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Stephen Fry leads local tributes for Robin Williams

PUBLISHED: 09:49 12 August 2014 | UPDATED: 13:46 12 August 2014

Actor Robin Williams with his wife Susan Schneider at the 2009 premiere of

Actor Robin Williams with his wife Susan Schneider at the 2009 premiere of "Old Dogs" in Los Angeles. Williams, whose free-form comedy and adept impressions dazzled audiences for decades, died Monday 11 Aug, 2014, in an apparent suicide. AP Photo/Katy Winn.

Local tributes have flowed in for Robin Williams, following the death of the actor and comedian at the age of 63.

Williams was pronounced dead at his home in California shortly after police responded to an emergency call.

His publicist said the performer had been “battling severe depression” and officials believe the death was suicide. However, a full investigation has been launched.

Following news of the death, Stephen Fry, the broadcaster - who has also struggled with depression - wrote on the website Twitter: “Devastating news about @robinwilliams — knew him a little and liked him a whole lot more. A brain wired like no other and so so kind.”

Karl Minns, the Norwich comedian, wrote: “So, so sad about Robin Williams. A God-given talent for comedy bested by intractable demons. Saw him perform live. A genius #RobinWilliams.”

Jake Humphrey, the broadcaster, added: “Rest in peace Robin Williams. 140 characters isn’t enough to say how much joy you brought the world.”

Williams - known for films such as Good Morning Vietnam, Dead Poets Society and Good Will Hunting, for which he won an Oscar - had previously talked candidly about his struggles with alcohol and drugs.

He had recently reportedly returned to a rehabilitation centre to “fine-tune” his sobriety.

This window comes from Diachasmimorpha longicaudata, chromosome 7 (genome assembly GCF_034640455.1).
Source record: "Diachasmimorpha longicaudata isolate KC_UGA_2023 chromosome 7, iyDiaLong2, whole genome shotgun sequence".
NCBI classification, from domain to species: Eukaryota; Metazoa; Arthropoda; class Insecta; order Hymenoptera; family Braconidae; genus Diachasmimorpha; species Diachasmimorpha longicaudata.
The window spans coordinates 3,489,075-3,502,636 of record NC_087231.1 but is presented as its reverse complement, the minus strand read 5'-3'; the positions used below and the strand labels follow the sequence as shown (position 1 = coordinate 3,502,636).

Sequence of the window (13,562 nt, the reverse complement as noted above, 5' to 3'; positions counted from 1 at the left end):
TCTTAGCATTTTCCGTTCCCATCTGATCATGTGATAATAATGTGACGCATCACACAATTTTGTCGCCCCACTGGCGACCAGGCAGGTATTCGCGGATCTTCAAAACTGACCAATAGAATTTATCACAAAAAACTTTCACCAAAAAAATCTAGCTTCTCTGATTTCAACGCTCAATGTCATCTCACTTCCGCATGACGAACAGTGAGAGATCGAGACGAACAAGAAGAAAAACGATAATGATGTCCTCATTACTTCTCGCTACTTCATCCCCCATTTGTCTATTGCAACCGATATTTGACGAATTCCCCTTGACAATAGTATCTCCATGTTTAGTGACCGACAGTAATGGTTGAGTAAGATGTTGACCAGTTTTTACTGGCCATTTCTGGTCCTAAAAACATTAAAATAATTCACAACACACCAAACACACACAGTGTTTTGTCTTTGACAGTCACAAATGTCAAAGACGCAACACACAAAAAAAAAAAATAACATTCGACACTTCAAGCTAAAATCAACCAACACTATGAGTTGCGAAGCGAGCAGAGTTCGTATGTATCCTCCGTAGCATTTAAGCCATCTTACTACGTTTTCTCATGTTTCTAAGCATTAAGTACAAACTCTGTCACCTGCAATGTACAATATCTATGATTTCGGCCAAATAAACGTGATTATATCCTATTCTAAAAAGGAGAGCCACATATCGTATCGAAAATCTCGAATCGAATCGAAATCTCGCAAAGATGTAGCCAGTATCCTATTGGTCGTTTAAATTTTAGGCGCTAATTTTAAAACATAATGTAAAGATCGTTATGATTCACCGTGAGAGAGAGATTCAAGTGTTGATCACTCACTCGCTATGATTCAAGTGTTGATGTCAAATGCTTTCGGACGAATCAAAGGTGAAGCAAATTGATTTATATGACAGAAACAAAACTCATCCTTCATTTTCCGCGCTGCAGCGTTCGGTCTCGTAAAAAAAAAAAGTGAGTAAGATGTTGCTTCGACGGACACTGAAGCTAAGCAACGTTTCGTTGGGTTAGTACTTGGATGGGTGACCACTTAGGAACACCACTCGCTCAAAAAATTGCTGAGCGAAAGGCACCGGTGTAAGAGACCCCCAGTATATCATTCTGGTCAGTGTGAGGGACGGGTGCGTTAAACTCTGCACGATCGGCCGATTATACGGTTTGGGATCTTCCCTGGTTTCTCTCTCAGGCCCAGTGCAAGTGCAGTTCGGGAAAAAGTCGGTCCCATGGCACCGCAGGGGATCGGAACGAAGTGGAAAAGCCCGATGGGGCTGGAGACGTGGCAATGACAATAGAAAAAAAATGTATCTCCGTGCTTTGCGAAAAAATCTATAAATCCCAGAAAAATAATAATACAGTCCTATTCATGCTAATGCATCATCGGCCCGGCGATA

In a statement, Williams’ wife, Susan Schneider, said she was “utterly heartbroken”.

“On behalf of Robin’s family, we are asking for privacy during our time of profound grief. As he is remembered, it is our hope the focus will not be on Robin’s death, but on the countless moments of joy and laughter he gave to millions.”

Norwich man Jon Rogers aka @BigGrantHolt explains what Robin Williams meant to him.

Robin Williams was a conveyor belt of a performer. Endlessly switching into different identities at the click of a finger never knowing which personality would pop out next. A natural mimic - could do accents, impressions, totally bonkers and leftfield and yet, you could always see in his eyes, he just wanted to be loved.

I have numerous favourite Williams’ movie, but one of the biggest impacts of my childhood was the 1992 Disney film, Aladdin. Not only for the incredible songs by Alan Menken and Howard Ashman, who sadly died before it was released, but for Williams’ irrepressible performance of The Genie.

As a 10-year-old sat in Great Yarmouth’s Hollywood Cinema; I had ever seen a character before that was as disobedient, silly, haphazard, yet with the biggest heart. He could grow tall, shrink small, control universes but all he wanted to do was make you laugh at him. I could, and probably still can, re-enact entire sections word for word of his performance in that film.

Just listen to Williams’ performance of ‘Friend Like Me’ – there are more more voices, energy and characterization in the first ten seconds of that song, than in most comic’s entire career.

To me, the perfect Robin Williams’ performance will always be The Genie, and ironically it had to be one of a character not of this world.

If only I had three wishes, I’d use one to bring him back with a healed soul.

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